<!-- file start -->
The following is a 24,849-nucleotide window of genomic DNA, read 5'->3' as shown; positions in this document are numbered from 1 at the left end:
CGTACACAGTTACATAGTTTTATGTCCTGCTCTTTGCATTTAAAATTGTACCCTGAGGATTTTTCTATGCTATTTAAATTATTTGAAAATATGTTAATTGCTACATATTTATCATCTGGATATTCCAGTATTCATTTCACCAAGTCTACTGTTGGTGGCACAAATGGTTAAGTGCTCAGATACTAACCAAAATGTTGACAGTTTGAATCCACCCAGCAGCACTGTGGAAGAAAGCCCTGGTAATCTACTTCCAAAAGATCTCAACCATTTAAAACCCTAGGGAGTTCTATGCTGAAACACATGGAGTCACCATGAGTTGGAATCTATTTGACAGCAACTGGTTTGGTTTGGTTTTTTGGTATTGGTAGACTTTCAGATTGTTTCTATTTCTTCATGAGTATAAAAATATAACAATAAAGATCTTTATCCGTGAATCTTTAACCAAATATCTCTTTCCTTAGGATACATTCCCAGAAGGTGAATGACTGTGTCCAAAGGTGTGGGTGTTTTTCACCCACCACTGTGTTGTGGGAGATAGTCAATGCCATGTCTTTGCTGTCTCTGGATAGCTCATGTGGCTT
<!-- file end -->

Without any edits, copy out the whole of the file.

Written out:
The following is a 24,849-nucleotide window of genomic DNA, read 5'->3' as shown; positions in this document are numbered from 1 at the left end:
CGTACACAGTTACATAGTTTTATGTCCTGCTCTTTGCATTTAAAATTGTACCCTGAGGATTTTTCTATGCTATTTAAATTATTTGAAAATATGTTAATTGCTACATATTTATCATCTGGATATTCCAGTATTCATTTCACCAAGTCTACTGTTGGTGGCACAAATGGTTAAGTGCTCAGATACTAACCAAAATGTTGACAGTTTGAATCCACCCAGCAGCACTGTGGAAGAAAGCCCTGGTAATCTACTTCCAAAAGATCTCAACCATTTAAAACCCTAGGGAGTTCTATGCTGAAACACATGGAGTCACCATGAGTTGGAATCTATTTGACAGCAACTGGTTTGGTTTGGTTTTTTGGTATTGGTAGACTTTCAGATTGTTTCTATTTCTTCATGAGTATAAAAATATAACAATAAAGATCTTTATCCGTGAATCTTTAACCAAATATCTCTTTCCTTAGGATACATTCCCAGAAGGTGAATGACTGTGTCCAAAGGTGTGGGTGTTTTTCACCCACCACTGTGTTGTGGGAGATAGTCAATGCCATGTCTTTGCTGTCTCTGGATAGCTCATGTGGCTT